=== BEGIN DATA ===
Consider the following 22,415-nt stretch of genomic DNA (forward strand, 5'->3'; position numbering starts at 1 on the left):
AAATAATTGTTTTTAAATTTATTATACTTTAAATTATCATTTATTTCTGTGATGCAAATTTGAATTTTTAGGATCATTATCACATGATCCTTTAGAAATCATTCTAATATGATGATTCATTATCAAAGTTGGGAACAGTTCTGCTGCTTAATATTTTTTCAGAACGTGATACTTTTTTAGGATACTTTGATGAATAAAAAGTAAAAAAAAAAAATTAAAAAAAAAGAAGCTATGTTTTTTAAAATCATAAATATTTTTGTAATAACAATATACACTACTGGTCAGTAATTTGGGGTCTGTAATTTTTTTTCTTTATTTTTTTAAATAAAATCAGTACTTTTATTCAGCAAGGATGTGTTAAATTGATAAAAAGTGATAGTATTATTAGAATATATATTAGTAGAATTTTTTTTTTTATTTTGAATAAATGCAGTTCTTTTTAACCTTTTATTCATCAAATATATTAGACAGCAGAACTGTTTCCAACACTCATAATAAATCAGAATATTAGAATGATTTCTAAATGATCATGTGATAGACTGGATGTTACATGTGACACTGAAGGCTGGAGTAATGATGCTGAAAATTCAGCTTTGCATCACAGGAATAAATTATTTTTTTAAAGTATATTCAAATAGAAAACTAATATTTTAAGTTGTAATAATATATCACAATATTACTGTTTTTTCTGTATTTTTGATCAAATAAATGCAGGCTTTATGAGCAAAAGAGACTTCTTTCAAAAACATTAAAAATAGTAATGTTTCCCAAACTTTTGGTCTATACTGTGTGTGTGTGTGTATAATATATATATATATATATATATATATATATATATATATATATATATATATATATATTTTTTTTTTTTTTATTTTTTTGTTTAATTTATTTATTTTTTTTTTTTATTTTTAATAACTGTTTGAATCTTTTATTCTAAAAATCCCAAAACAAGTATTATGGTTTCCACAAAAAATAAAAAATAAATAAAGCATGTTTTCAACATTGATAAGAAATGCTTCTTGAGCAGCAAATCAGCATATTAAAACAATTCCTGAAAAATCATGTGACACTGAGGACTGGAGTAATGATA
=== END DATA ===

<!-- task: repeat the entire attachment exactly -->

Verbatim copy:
Consider the following 22,415-nt stretch of genomic DNA (forward strand, 5'->3'; position numbering starts at 1 on the left):
AAATAATTGTTTTTAAATTTATTATACTTTAAATTATCATTTATTTCTGTGATGCAAATTTGAATTTTTAGGATCATTATCACATGATCCTTTAGAAATCATTCTAATATGATGATTCATTATCAAAGTTGGGAACAGTTCTGCTGCTTAATATTTTTTCAGAACGTGATACTTTTTTAGGATACTTTGATGAATAAAAAGTAAAAAAAAAAAATTAAAAAAAAAGAAGCTATGTTTTTTAAAATCATAAATATTTTTGTAATAACAATATACACTACTGGTCAGTAATTTGGGGTCTGTAATTTTTTTTCTTTATTTTTTTAAATAAAATCAGTACTTTTATTCAGCAAGGATGTGTTAAATTGATAAAAAGTGATAGTATTATTAGAATATATATTAGTAGAATTTTTTTTTTTATTTTGAATAAATGCAGTTCTTTTTAACCTTTTATTCATCAAATATATTAGACAGCAGAACTGTTTCCAACACTCATAATAAATCAGAATATTAGAATGATTTCTAAATGATCATGTGATAGACTGGATGTTACATGTGACACTGAAGGCTGGAGTAATGATGCTGAAAATTCAGCTTTGCATCACAGGAATAAATTATTTTTTTAAAGTATATTCAAATAGAAAACTAATATTTTAAGTTGTAATAATATATCACAATATTACTGTTTTTTCTGTATTTTTGATCAAATAAATGCAGGCTTTATGAGCAAAAGAGACTTCTTTCAAAAACATTAAAAATAGTAATGTTTCCCAAACTTTTGGTCTATACTGTGTGTGTGTGTGTATAATATATATATATATATATATATATATATATATATATATATATATATATATATATATTTTTTTTTTTTTTATTTTTTTGTTTAATTTATTTATTTTTTTTTTTTATTTTTAATAACTGTTTGAATCTTTTATTCTAAAAATCCCAAAACAAGTATTATGGTTTCCACAAAAAATAAAAAATAAATAAAGCATGTTTTCAACATTGATAAGAAATGCTTCTTGAGCAGCAAATCAGCATATTAAAACAATTCCTGAAAAATCATGTGACACTGAGGACTGGAGTAATGATA